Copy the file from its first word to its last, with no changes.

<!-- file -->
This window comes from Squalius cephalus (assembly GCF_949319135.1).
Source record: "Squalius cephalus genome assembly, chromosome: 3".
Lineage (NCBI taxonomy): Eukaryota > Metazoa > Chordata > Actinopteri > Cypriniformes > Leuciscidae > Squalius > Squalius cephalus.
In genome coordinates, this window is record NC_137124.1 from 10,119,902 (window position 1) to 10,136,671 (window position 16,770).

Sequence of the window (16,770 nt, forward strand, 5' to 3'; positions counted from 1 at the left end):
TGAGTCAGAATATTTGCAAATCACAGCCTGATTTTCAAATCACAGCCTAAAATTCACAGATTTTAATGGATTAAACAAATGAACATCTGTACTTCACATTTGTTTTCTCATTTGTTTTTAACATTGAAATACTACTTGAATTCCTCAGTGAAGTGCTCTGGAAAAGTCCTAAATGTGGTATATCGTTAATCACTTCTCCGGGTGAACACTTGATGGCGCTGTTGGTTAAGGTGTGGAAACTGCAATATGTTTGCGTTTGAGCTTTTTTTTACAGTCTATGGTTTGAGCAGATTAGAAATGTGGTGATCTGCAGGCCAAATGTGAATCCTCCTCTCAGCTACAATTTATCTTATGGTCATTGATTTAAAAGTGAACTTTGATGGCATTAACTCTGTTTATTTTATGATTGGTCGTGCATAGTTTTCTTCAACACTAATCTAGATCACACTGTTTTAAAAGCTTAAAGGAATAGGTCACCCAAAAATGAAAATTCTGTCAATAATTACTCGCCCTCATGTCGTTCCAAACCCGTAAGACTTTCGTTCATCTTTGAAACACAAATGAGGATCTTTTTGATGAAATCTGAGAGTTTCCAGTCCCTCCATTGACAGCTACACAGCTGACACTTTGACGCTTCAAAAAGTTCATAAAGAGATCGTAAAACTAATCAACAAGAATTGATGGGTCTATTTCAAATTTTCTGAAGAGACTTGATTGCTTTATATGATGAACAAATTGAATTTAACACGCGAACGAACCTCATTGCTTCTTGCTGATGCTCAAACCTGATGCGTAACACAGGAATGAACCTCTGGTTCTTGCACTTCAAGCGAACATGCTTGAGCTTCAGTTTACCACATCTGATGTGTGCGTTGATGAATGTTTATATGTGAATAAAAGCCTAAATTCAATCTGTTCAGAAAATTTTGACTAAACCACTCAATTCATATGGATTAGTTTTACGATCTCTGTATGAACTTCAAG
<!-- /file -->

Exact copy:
This window comes from Squalius cephalus (assembly GCF_949319135.1).
Source record: "Squalius cephalus genome assembly, chromosome: 3".
Lineage (NCBI taxonomy): Eukaryota > Metazoa > Chordata > Actinopteri > Cypriniformes > Leuciscidae > Squalius > Squalius cephalus.
In genome coordinates, this window is record NC_137124.1 from 10,119,902 (window position 1) to 10,136,671 (window position 16,770).

Sequence of the window (16,770 nt, forward strand, 5' to 3'; positions counted from 1 at the left end):
TGAGTCAGAATATTTGCAAATCACAGCCTGATTTTCAAATCACAGCCTAAAATTCACAGATTTTAATGGATTAAACAAATGAACATCTGTACTTCACATTTGTTTTCTCATTTGTTTTTAACATTGAAATACTACTTGAATTCCTCAGTGAAGTGCTCTGGAAAAGTCCTAAATGTGGTATATCGTTAATCACTTCTCCGGGTGAACACTTGATGGCGCTGTTGGTTAAGGTGTGGAAACTGCAATATGTTTGCGTTTGAGCTTTTTTTTACAGTCTATGGTTTGAGCAGATTAGAAATGTGGTGATCTGCAGGCCAAATGTGAATCCTCCTCTCAGCTACAATTTATCTTATGGTCATTGATTTAAAAGTGAACTTTGATGGCATTAACTCTGTTTATTTTATGATTGGTCGTGCATAGTTTTCTTCAACACTAATCTAGATCACACTGTTTTAAAAGCTTAAAGGAATAGGTCACCCAAAAATGAAAATTCTGTCAATAATTACTCGCCCTCATGTCGTTCCAAACCCGTAAGACTTTCGTTCATCTTTGAAACACAAATGAGGATCTTTTTGATGAAATCTGAGAGTTTCCAGTCCCTCCATTGACAGCTACACAGCTGACACTTTGACGCTTCAAAAAGTTCATAAAGAGATCGTAAAACTAATCAACAAGAATTGATGGGTCTATTTCAAATTTTCTGAAGAGACTTGATTGCTTTATATGATGAACAAATTGAATTTAACACGCGAACGAACCTCATTGCTTCTTGCTGATGCTCAAACCTGATGCGTAACACAGGAATGAACCTCTGGTTCTTGCACTTCAAGCGAACATGCTTGAGCTTCAGTTTACCACATCTGATGTGTGCGTTGATGAATGTTTATATGTGAATAAAAGCCTAAATTCAATCTGTTCAGAAAATTTTGACTAAACCACTCAATTCATATGGATTAGTTTTACGATCTCTGTATGAACTTCAAG